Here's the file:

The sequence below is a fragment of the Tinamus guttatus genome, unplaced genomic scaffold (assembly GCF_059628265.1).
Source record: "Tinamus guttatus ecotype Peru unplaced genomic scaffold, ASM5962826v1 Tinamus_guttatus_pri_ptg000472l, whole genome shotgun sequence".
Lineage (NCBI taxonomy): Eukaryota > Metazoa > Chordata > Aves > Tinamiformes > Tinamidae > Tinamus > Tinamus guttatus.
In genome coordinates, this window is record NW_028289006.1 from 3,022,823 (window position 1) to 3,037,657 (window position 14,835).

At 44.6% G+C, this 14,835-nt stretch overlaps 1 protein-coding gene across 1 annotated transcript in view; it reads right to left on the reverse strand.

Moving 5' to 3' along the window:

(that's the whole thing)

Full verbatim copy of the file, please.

The sequence below is a fragment of the Tinamus guttatus genome, unplaced genomic scaffold (assembly GCF_059628265.1).
Source record: "Tinamus guttatus ecotype Peru unplaced genomic scaffold, ASM5962826v1 Tinamus_guttatus_pri_ptg000472l, whole genome shotgun sequence".
Lineage (NCBI taxonomy): Eukaryota > Metazoa > Chordata > Aves > Tinamiformes > Tinamidae > Tinamus > Tinamus guttatus.
In genome coordinates, this window is record NW_028289006.1 from 3,022,823 (window position 1) to 3,037,657 (window position 14,835).

At 44.6% G+C, this 14,835-nt stretch overlaps 1 protein-coding gene across 1 annotated transcript in view; it reads right to left on the reverse strand.

Moving 5' to 3' along the window: